Mike Lichty has been a threat in the International Supermodified Ass’n for several years. But before May 29, the 23-year-old Canadian’s problem was that he was only a threat to win.
That changed at Waterford (Conn.) Speedbowl a couple of Saturdays ago when Lichty outlasted Chris Perley, a driver who has robbed Lichty of victories in the past, to win the ISMA 50-lapper at the three-eighths-mile asphalt oval.
Lichty’s victory marked his first in ISMA since he began running the tour in 2004. Upon taking over the driving duties of the family owned team from his dad, Brad Lichty, the second-generation driver began racking up top-five finishes in his rookie year. He was named the top series rookie in 2004, and it’s been full speed ahead since.
Numerous top-five finishes, many of them seconds and thirds, and an uncanny ability to hang it out and get the most out of a car have cemented Lichty as one of ISMA’s best. Lichty has even shown up at some Midwest Supermodified Ass’n races in past seasons, and he’s won three features with the Ohio-based group in only a handful of starts.
But still the Canadian had not won in ISMA. Lichty had watched drivers like Jeff Locke and Mike Ordway, Jr. win in their rookie seasons while he continued to pay his dues and come up winless.
“It’s about time,” Lichty said. “Getting a win is a big-time relief. We’ve had horrible Lichty luck. We’ve been fast, but we haven’t been able to hit the night right. Others hit it with a good starting spot when they’re right, and they win. We haven’t had that happen for a lot of years now.
“We’ve always liked Waterford and I’m glad we had to race Chris (Perley). We’ve run second to him a lot of times and I’m glad he was on the track at the end,” Lichty added.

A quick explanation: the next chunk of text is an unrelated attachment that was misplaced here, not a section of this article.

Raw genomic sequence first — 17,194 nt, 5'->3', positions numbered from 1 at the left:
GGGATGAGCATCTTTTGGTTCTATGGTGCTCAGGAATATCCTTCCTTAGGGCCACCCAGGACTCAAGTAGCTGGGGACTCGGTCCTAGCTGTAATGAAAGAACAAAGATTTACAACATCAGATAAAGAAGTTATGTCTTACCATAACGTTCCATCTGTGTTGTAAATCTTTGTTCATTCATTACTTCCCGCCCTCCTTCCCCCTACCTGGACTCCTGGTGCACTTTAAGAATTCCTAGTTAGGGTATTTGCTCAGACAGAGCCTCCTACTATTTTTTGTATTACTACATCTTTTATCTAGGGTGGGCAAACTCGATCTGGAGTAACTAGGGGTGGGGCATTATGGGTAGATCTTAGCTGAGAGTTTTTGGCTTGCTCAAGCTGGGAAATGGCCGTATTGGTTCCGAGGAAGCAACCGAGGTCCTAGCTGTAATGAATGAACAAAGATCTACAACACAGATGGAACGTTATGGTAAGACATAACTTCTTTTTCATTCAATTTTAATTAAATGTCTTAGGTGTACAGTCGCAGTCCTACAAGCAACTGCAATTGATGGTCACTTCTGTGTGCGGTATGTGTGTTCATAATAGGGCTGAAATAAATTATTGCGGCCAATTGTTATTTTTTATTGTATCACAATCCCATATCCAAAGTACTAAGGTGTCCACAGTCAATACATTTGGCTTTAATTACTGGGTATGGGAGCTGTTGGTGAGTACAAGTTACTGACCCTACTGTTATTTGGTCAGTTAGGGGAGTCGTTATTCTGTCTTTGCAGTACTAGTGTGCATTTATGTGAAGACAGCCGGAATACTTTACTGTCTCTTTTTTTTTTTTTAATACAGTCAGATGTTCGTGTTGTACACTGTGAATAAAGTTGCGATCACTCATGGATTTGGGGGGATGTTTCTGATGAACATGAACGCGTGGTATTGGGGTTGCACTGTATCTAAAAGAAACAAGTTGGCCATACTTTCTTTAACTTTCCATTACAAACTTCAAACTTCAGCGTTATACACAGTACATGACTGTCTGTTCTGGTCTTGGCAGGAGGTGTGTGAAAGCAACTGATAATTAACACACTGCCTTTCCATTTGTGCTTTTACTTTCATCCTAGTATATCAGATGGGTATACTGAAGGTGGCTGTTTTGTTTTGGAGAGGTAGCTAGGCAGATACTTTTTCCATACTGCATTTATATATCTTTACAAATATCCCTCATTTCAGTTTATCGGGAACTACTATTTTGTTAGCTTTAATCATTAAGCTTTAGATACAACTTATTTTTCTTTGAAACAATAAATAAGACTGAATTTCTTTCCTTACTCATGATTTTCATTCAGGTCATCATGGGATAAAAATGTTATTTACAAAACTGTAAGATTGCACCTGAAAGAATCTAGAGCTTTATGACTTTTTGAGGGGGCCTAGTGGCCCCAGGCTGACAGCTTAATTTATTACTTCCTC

Lichty, who started eighth at Waterford, plans to run the rest of the ISMA tour as well as the rest of the USAC K&N Silver Crown Series pavement shows. His family owns a Silver Crown car that’s housed in Michigan and maintained by Dick Myers of RAM Engineering.
Lichty, through his association with occasional supermodified racer Johnny Benson, Jr., also has had a lot of interest in jumping to the NASCAR Camping World Truck Series. Sponsorship has hindered that program. Lichty said, “Like everyone else, we’re looking for money. It’s not easy to come by right now.”
• Otto Sitterly won his first supermodified feature in 2001, and he’s added 19 more Oswego (N.Y.) Speedway feature triumphs since.
Sitterly has been on a roll at Oswego thus far in 2010, sweeping the season’s first four races and building a commanding point lead that nearly triples the margin by which he won the 2008 and ’09 track championships.
• An already short racing season might become even shorter at Oswego’s lakeside oval. After off-season buzz predicting one of the deepest supermodified fields in years at Oswego, the track hasn’t hit 20 supers for a show yet.
At least five more supers are said to be on the way.
“We’re still finishing the car” and “still gathering money” are the popular explanations.
Oswego already opens later than any track in central New York. From a promoter’s perspective, it’s hard to solve a problem of teams not having their cars ready when your first race isn’t until mid-May.
On the other side of the coin, we’ve owned a supermodified, and we know firsthand the thankless hours and countless dollars that go into getting one of these race cars on the track.